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A Look Back At Terry’s


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Terry's Drug Store, 1950s
Terry’s, back in the day

Eighty-five years ago, in the middle of America’s Great Depression, a young man by the name of Jules Terry opened a drug store on Bloomfield Avenue in Verona. He worked there for five decades, often alongside his wife and sons. His brothers would open Terry’s Drug Stores in other towns. Along the way, Terry’s small Verona store would get quite a bit bigger and pioneer several changes in retail pharmacy and healthcare services.

The Terry family sold their store to Les Gwyn-Williams 35 years ago, and it remained a staple in the center of Verona for all those years. But its run of service to the Verona community will come to an end soon: Terry’s Family Pharmacy sold its prescription business to Walgreen’s in June and put its gifts, toys, accessories and apparel on clearance. So take a few minutes to take a look back at a business that defined Verona for generations.

Terry's founder Jules Terry
Terry’s founder, Jules Terry

Terry’s first store in Verona was a few doors east of its current location, and far smaller. By the time Jules’ son Gene graduated from college, the business had moved to its current site and expanded into the storefront next door. Terry’s was winning accolades for its business and many awards for its pharmacy displays, and other businesses were taking note: Terry’s was one of the first drug stores in the entire country to carry Estee Lauder cosmetics.

“We were known for that,” says Gene Terry, who now lives in Florida where he is helping to expand his wife’s luxury travel business. “We had six cosmeticians working for us and Estee Lauder company reps would come in and do makeup sessions.”

That was the part of Terry’s that many Verona residents saw when they filled their prescriptions there. But there was much more. Terry’s struck partnerships with eight nursing homes in our area to be their exclusive pharmacy supplier. It became the in-house pharmacy at Montclair Community Hospital, which once existed on Harrison Avenue. (Full disclosure: This reporter’s life was saved by Terry’s, which donated all the medicines I needed during a severe childhood illness that was treated at Montclair Community.)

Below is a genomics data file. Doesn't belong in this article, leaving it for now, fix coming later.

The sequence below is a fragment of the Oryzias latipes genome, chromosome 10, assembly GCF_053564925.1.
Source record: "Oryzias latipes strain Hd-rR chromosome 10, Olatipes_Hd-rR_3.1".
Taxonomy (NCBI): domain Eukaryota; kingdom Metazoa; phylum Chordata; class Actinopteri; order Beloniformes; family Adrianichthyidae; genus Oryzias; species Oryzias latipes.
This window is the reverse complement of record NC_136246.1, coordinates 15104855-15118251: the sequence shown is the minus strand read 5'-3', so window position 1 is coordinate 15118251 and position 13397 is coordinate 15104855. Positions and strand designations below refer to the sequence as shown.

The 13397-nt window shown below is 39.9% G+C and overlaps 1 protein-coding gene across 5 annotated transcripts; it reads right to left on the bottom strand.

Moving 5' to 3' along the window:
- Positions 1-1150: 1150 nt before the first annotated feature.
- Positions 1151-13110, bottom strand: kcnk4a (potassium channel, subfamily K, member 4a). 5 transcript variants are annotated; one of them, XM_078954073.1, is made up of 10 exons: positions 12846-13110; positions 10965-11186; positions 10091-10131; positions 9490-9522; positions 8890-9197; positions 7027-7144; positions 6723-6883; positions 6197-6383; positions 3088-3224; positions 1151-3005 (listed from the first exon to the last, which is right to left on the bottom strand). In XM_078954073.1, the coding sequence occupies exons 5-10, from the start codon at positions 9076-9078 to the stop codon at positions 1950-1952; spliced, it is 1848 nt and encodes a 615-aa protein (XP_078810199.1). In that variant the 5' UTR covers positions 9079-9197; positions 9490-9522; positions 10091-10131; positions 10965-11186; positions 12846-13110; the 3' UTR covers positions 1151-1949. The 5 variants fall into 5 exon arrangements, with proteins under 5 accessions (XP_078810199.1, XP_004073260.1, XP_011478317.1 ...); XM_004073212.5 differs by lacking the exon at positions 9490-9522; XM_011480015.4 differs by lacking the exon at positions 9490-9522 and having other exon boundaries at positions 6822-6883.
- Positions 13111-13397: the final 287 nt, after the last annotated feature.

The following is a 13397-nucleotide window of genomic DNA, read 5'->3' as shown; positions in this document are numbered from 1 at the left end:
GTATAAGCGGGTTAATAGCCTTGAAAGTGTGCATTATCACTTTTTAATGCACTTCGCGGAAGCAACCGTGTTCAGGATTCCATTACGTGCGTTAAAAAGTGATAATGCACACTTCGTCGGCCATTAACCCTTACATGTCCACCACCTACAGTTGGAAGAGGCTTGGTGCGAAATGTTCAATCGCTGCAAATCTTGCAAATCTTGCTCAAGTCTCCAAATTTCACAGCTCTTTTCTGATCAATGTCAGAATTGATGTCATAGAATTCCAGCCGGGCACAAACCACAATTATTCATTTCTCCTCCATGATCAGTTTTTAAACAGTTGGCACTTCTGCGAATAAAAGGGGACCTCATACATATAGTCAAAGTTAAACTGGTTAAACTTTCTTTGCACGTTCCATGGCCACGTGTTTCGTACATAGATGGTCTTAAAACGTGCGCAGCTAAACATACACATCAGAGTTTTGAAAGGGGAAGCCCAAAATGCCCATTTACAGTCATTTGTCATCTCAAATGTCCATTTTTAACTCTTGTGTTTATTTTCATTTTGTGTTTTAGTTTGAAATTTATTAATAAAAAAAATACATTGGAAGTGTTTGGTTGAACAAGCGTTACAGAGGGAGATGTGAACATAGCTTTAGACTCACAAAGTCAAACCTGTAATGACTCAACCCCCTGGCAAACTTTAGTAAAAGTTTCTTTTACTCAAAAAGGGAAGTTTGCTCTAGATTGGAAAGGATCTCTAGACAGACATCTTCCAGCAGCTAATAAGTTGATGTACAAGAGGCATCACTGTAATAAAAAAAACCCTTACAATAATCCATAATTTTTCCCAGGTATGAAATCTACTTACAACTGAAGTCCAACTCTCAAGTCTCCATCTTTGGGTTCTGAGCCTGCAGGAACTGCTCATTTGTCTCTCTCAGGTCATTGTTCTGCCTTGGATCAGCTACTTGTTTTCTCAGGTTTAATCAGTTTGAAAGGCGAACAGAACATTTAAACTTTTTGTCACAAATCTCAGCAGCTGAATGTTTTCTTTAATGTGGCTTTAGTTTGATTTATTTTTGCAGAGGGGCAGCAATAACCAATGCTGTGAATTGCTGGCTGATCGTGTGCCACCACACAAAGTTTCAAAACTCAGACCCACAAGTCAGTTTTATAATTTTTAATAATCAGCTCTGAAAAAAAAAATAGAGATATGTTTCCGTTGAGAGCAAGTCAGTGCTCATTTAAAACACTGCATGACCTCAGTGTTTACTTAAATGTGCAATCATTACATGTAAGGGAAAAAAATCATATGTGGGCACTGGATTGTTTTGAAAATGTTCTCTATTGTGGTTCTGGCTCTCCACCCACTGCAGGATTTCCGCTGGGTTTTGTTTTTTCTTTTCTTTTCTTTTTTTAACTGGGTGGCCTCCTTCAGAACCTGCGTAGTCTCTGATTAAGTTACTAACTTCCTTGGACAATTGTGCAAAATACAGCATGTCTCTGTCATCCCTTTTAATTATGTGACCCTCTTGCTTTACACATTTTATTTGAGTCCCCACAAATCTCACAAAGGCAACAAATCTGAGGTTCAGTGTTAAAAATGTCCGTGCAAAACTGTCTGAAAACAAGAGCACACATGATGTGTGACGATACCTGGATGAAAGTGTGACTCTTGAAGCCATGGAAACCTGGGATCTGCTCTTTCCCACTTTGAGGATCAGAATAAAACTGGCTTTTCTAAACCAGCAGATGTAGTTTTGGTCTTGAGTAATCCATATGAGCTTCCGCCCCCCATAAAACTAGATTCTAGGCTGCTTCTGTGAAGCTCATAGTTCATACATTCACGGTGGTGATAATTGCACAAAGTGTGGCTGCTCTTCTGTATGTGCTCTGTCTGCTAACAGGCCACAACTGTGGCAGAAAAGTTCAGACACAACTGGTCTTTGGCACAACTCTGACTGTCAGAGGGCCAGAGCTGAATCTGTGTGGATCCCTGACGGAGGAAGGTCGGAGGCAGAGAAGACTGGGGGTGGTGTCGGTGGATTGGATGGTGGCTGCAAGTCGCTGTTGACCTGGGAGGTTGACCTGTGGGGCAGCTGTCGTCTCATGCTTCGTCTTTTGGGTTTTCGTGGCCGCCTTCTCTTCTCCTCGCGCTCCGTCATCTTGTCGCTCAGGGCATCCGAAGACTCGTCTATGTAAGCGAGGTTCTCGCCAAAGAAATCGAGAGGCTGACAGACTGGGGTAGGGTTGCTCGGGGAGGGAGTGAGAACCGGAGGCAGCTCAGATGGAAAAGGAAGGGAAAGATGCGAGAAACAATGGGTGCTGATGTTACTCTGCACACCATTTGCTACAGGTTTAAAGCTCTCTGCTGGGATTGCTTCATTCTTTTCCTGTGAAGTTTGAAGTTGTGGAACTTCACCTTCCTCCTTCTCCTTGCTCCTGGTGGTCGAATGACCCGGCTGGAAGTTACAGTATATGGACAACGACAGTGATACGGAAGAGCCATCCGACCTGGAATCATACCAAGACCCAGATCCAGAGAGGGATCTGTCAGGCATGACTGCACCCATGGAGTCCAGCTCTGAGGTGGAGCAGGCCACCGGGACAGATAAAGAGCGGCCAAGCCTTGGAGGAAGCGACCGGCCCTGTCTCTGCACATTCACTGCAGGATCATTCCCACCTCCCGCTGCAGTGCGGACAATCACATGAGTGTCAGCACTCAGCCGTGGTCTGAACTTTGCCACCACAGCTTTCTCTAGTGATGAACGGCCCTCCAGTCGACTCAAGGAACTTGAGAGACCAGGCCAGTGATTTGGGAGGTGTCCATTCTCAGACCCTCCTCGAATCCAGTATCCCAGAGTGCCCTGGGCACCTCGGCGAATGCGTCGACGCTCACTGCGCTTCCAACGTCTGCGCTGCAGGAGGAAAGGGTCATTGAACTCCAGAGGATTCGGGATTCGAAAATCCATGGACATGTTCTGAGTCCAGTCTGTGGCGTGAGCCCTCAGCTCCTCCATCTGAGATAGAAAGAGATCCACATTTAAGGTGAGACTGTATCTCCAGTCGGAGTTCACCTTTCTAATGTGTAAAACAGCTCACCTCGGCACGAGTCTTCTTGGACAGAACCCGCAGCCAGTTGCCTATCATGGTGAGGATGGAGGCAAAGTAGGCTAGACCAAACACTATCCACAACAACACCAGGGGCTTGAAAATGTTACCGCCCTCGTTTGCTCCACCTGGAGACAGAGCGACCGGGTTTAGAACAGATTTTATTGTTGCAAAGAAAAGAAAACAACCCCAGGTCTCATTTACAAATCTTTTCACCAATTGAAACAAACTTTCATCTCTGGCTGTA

magazine article on Terry's Drug Store
As Terry’s grew, it frequently earned recognition in pharmacy industry magazines.

Gene Terry also started a surgical supply department, home delivery, house charge cards (“before credit cards were a thing”) and added a Christmas gift catalog to grow Terry’s gift department. At its height, the catalog was mailed to 2 million homes across America. And at the height of gift-giving season, every member of the Terry family pitched in to wrap, often until late in the evening. “I was called out on Christmas Eve,” Gene Terry recalls, “because a client didn’t have toy batteries. I went back and opened the store to get the batteries and deliver them.”

Jules Terry also became one of the linchpins of the Verona business community, serving on the original Chamber of Commerce and the Rotary Club, and advising the Verona Board of Health. “He was a dynamite guy,” says Gene Terry.

But Gene Terry, who also pioneered an intravenous drug compounding business that became the foundation for a national company, knows that the world of pharmacy now is much different that the one he grew up in. “CVS and Walgreens dominate the business,” he says, “when one opens, another one opens across the street. The fact that Terry’s survived this long as an independent pharmacy is legend.”

There won’t be a Terry’s Drug Store on Bloomfield Avenue the next time that Gene Terry comes up from Boca Raton. But he notes that there is still Lakeside Deli, which he once regularly called on for catered Sloppy Joe lunches. “We don’t have those in Florida.”

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Virginia Citrano
Virginia Citranohttps://myveronanj.com
Virginia Citrano grew up in Verona. She moved away to write and edit for The Wall Street Journal’s European edition, Institutional Investor, Crain’s New York Business and Forbes.com. Since returning to Verona, she has volunteered for school, civic and religious groups, served nine years on the Verona Environmental Commission and is now part of Sustainable Verona. She co-founded MyVeronaNJ in 2009. You can reach Virginia at [email protected].


  1. It has taken a long time for me to respond to this article because it is a subject so dear to me and so sad. Thank you Virginia for this snapshot of a town icon. I miss Terrys as much as anyone and it was with a terrible feeling that I had to close it. I carried the torch for 36 years but the pharmacy world changed and it was no longer feasible to operate a 5000 sq ft store on the margins the insurance companies allowed us. Many, many kids worked at Terrys over the years on their way to careers all over the world. I hope that their employment gave them something to remember and value.
    Nothing in my retired life has come close to filling the vacuum created since leaving Terrys. The store lasted a long time but everything changes and with new generations values change. Different models of business will step in to become the new icons of the town. All we can do is accept and change with them. For me, the memories are sweet and will never fade away.


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